Crikey Says

Jul 28, 2014

Crikey says: NSW Labor fails to learn lesson on corruption

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The New South Wales branch of the Labor Party has produced some of the most egregiously corrupt politicians the nation has seen since the days of Joh Bjelke-Petersen and the "Moonlight State". During its most recent stint in state government, the party created a toxic culture in which the public interest and basic good process were regarded with contempt, as minor hurdles to be overcome in the pursuit of corrupt deals by the likes of Eddie Obeid, Joe Tripodi and Ian Macdonald. The party's rejection of Senator John Faulkner's proposals for reform at its weekend conference clearly illustrates that branch's continuing problems. Faulkner's proposals to hand over preselection for upper house spots at both the state and federal level to party members would not have guaranteed Labor never produced another crook, but they would have struck at the heart of the factional dealmaking system that handed power to crooks like Obeid. Their defeat -- at the behest primarily of the party's Right faction -- leaves intact that system. The only guarantee that we will not look upon his like again is Labor's promise that it will do better in the future. In refusing to fix the system that produced Obeid and others, Labor does the voters of NSW a profound disservice. Until it does so, NSW Labor should not be seriously considered as capable of returning to government. The party simply doesn't get it, and doesn't deserve to be allowed near the reins of power until it does.

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4 thoughts on “Crikey says: NSW Labor fails to learn lesson on corruption

  1. JohnB

    Labor’s faction-controlled preselection practices are clearly on the nose in NSW and rightly so. Factional dealing, though, is rife across the land, in Labor and other parties. How else did cold war warrior like Lee Rhiannon gain preselection for the Federal Senate from the Greens? How did the current crop of neanderthal, shortsighted, bigotted, aged white male Liberals gain control over the federal party and, thus the government?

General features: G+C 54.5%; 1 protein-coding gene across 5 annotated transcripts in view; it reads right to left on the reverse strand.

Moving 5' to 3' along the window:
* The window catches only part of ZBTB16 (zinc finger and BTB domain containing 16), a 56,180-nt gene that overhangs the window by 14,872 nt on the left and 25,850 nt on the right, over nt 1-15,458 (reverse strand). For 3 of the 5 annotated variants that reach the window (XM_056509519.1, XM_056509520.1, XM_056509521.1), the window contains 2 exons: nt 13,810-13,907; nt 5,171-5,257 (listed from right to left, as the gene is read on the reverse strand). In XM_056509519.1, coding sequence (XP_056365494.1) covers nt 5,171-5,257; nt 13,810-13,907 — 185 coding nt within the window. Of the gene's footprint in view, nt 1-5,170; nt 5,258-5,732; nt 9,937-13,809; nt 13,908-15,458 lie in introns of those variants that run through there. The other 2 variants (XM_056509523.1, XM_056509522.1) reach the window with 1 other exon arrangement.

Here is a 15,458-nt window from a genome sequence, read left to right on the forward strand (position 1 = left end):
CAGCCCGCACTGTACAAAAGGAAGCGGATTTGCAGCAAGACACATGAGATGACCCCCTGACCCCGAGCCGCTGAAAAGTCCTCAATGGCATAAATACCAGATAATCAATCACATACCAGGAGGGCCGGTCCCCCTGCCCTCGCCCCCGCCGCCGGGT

To focus entirely on Labor, or on NSW, is to indulge in a bit of cross-border sniggering about an issue which is much wider and pervasive than just one party, one state or three crooks.

  2. lusito

    Great editorial Crikey. As a current professional currently dismayed by our standard of politicians, I always contemplate joining a political party to see if by throwing my hat in the ring, I can be somehow be part of a cleansing force.
    The extreme right-hand turn by my party of preference leaves me looking at the Labor party as the best one with potential to re-invent itself. After reading your editorial – my desire to join the party has been sucker-punched.

  3. klewso

    This dead-hand monopoly share-hold over NSW Labor – is like a house of cards – “Go Directly to Gaol. Do Not Pass Go. Do Not Collect $200” cards?
    [What interesting thought processes?
    Do they fear more, another faction controlling decisions (in government), than they do the Coal-ition?
    How can they influence government policy and implement members interests from Opposition themselves?
    This troupe of influential clowns make the Coalition look better by default – just like Murdoch’s viewspapers are paid to do professionally .]

    But they did have some nifty precedents on which to assume they might as well try to get away with as much as they could – “Askin’s Bag”?

  4. Paulg

    The right wingers actually prefer to be in opposition, whatever the party in government. From there they can manipulate the numbers to their own advantage without having any executive responsibilities.

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